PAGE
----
- CLOUD COMPUTING MODELS Cloud computing environments have been constructed in different ways according to the service offered by that environment. In general, there are three different cloud computing models: 1. Software-as-a-Service (SaaS): The cloud service pro- vider (CSP) provides software for the user, which is running and deployed on cloud infrastructure. In this case, the user(consumer)isnot responsible for managing or maintaining the cloud infrastructure, including network, servers, OSs, or any other application-related issues. The consumer just uses the software as a service on demand. Google Maps is an example of SaaS [15,41]. 2. Platform-as-a-Service (PaaS): The CSP provides a platform to the consumer to deploy consumer-created applications written in any programming language sup- ported by the CSP. The consumer is not responsible for managing or maintaining the underlying infrastructure, such as the network, servers, OSs, or storage. However, the consumer controls the deployed applications and the hosting environment conﬁgurations. Google App En- gine and Microsoft Azure are examples of PaaS [15,41]. 3. Infrastructure-as-a-Service (IaaS): The CSP provides the consumer with the processing, storage, networks, and other essential computing resources to enable the consumer to run his or her software, which can be OSs and applications. This model involves managing the physical cloud infrastructure by the provider. Amazon Web Service (AWS), Eucalyptus, and Open- Nebula are examples of IaaS [15,41].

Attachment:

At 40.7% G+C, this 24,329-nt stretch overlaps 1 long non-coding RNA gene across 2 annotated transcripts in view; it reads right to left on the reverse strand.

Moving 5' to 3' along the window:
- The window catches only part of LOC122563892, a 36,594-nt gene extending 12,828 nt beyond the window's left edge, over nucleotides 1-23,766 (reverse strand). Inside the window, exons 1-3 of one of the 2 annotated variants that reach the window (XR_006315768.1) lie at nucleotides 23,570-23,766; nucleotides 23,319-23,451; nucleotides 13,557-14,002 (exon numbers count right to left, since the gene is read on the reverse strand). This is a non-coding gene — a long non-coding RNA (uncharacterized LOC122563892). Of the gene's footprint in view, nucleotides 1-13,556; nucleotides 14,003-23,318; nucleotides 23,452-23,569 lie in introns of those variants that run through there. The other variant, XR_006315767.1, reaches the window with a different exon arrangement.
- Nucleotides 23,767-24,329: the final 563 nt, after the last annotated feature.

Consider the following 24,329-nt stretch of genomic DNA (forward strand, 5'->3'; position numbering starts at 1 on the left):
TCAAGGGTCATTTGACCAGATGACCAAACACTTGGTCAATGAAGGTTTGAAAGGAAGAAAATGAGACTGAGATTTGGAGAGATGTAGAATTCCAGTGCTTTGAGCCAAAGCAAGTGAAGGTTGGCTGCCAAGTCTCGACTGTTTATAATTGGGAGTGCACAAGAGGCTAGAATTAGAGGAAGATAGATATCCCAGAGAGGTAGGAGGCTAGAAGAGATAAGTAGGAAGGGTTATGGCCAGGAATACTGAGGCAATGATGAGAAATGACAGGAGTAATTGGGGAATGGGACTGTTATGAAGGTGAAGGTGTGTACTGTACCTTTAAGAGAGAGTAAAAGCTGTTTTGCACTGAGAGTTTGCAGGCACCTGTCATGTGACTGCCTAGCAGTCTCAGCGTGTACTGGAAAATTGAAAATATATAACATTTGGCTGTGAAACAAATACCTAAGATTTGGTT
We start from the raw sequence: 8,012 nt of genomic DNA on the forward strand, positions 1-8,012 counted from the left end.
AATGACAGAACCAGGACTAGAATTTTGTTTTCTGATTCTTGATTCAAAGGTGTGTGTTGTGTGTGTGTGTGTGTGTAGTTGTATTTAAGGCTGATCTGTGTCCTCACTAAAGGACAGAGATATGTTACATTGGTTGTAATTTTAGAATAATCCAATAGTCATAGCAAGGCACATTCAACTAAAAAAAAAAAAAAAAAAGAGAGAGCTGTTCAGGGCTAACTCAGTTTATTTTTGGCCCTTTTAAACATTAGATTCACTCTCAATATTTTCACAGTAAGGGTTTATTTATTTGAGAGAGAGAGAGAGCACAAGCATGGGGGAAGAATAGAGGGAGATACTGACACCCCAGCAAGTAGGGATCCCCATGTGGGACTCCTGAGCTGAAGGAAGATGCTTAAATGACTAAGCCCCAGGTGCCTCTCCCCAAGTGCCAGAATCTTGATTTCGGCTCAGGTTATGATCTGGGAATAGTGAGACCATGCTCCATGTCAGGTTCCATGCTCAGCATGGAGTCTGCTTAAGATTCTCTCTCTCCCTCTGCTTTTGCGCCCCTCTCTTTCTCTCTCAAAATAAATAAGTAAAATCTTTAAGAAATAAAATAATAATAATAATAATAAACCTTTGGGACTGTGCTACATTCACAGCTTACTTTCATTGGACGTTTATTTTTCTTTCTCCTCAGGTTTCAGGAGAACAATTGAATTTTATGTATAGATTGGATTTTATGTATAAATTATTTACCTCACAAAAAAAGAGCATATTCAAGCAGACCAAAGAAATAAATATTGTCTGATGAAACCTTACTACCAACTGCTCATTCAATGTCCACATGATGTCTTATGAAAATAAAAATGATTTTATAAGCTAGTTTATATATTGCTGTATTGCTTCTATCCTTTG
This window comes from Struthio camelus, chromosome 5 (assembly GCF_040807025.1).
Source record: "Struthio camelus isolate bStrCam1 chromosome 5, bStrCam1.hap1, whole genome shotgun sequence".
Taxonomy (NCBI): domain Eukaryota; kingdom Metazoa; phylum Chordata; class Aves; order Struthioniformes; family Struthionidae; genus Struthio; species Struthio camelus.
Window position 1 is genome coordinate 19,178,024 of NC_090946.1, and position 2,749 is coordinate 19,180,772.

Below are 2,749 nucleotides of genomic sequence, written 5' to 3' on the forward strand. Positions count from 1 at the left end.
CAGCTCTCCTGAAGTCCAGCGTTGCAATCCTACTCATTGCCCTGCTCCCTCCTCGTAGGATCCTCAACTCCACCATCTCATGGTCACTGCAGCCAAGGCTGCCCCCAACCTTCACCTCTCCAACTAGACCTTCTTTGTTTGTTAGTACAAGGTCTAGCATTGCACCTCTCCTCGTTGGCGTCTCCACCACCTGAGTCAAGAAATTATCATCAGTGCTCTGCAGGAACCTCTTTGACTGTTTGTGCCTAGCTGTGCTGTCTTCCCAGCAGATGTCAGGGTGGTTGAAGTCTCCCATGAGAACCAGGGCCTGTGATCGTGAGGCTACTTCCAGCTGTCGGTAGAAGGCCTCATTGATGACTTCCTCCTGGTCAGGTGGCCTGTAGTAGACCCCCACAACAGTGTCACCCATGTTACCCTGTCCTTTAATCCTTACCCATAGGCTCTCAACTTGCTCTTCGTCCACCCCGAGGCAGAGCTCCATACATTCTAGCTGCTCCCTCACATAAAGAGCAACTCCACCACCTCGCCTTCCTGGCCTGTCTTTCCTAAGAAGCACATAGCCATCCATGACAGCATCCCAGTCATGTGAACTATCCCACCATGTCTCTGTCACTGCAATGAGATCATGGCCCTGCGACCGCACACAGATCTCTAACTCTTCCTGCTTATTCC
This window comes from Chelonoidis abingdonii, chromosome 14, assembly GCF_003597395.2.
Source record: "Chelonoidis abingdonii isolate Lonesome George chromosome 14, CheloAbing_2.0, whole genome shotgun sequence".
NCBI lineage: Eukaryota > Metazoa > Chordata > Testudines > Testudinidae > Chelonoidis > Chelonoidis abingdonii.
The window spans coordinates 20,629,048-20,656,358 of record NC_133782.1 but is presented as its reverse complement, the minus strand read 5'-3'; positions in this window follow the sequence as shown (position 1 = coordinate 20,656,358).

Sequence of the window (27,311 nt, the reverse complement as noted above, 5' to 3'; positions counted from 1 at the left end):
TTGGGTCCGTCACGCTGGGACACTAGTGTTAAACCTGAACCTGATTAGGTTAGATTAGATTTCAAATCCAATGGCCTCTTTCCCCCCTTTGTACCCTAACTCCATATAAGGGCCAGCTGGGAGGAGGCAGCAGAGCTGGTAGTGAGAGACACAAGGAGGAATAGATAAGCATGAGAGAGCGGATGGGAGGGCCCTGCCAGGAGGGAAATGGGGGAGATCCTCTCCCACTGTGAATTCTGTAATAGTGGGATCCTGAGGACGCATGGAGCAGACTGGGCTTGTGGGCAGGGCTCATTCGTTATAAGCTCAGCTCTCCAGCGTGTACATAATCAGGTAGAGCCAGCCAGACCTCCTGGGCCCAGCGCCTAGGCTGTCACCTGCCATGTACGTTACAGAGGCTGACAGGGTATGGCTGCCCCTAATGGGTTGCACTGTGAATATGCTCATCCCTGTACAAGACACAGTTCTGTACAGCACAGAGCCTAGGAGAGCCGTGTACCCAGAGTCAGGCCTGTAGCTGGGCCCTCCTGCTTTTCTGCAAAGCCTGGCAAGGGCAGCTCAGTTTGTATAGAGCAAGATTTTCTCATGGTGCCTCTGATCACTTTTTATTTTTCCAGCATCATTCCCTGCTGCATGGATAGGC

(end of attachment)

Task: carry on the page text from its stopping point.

- CLOUD COMPUTING ATTACK RISKS Cloud computing security can be deﬁned as set of tech- niques, protocols, and controls deployed in the cloud to provide protection to the applications, data, and infra- structure of the cloud computing environment. Cloud data centers have become widely used for a range of always-on services in private, public, and commercial domains. Because of the wide prevalence of cloud computing, it has become a target for many attacks. As mentioned, the three main factors of security are conﬁdentiality, integrity, and availability, which are also the main goals for cloud computing security. Therefore, any action that compro- mises one or more of these goals is considered a threat. Vulnerability is a weakness in the system that can be exploited by threats. Putting users’ information in the cloud may expose them to many risks, such as: l Compromise of users’ privacy l Theft of sensitive information